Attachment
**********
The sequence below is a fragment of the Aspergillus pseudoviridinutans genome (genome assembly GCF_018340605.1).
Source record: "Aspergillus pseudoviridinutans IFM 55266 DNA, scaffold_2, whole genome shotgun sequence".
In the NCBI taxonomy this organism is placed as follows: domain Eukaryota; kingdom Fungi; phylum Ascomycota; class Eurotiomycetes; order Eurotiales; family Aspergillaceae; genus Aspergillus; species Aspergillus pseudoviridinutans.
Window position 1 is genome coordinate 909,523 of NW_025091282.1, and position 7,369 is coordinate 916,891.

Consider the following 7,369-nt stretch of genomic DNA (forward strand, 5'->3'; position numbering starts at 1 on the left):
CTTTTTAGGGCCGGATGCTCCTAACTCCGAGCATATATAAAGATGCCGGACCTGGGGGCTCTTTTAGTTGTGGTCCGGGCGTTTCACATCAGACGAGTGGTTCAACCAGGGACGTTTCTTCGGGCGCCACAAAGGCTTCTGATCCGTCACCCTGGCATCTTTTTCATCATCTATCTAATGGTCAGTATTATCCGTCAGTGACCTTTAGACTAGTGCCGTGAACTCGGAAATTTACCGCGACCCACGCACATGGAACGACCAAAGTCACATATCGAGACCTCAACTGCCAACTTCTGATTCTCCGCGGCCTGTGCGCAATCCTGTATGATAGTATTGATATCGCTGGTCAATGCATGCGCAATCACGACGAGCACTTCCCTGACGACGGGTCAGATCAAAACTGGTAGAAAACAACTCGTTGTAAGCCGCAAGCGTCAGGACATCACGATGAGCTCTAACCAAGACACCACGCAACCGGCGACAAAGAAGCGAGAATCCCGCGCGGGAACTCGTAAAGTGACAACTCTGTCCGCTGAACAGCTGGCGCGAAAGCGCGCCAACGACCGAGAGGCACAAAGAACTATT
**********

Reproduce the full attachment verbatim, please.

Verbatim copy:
The sequence below is a fragment of the Aspergillus pseudoviridinutans genome (genome assembly GCF_018340605.1).
Source record: "Aspergillus pseudoviridinutans IFM 55266 DNA, scaffold_2, whole genome shotgun sequence".
In the NCBI taxonomy this organism is placed as follows: domain Eukaryota; kingdom Fungi; phylum Ascomycota; class Eurotiomycetes; order Eurotiales; family Aspergillaceae; genus Aspergillus; species Aspergillus pseudoviridinutans.
Window position 1 is genome coordinate 909,523 of NW_025091282.1, and position 7,369 is coordinate 916,891.

Consider the following 7,369-nt stretch of genomic DNA (forward strand, 5'->3'; position numbering starts at 1 on the left):
CTTTTTAGGGCCGGATGCTCCTAACTCCGAGCATATATAAAGATGCCGGACCTGGGGGCTCTTTTAGTTGTGGTCCGGGCGTTTCACATCAGACGAGTGGTTCAACCAGGGACGTTTCTTCGGGCGCCACAAAGGCTTCTGATCCGTCACCCTGGCATCTTTTTCATCATCTATCTAATGGTCAGTATTATCCGTCAGTGACCTTTAGACTAGTGCCGTGAACTCGGAAATTTACCGCGACCCACGCACATGGAACGACCAAAGTCACATATCGAGACCTCAACTGCCAACTTCTGATTCTCCGCGGCCTGTGCGCAATCCTGTATGATAGTATTGATATCGCTGGTCAATGCATGCGCAATCACGACGAGCACTTCCCTGACGACGGGTCAGATCAAAACTGGTAGAAAACAACTCGTTGTAAGCCGCAAGCGTCAGGACATCACGATGAGCTCTAACCAAGACACCACGCAACCGGCGACAAAGAAGCGAGAATCCCGCGCGGGAACTCGTAAAGTGACAACTCTGTCCGCTGAACAGCTGGCGCGAAAGCGCGCCAACGACCGAGAGGCACAAAGAACTATT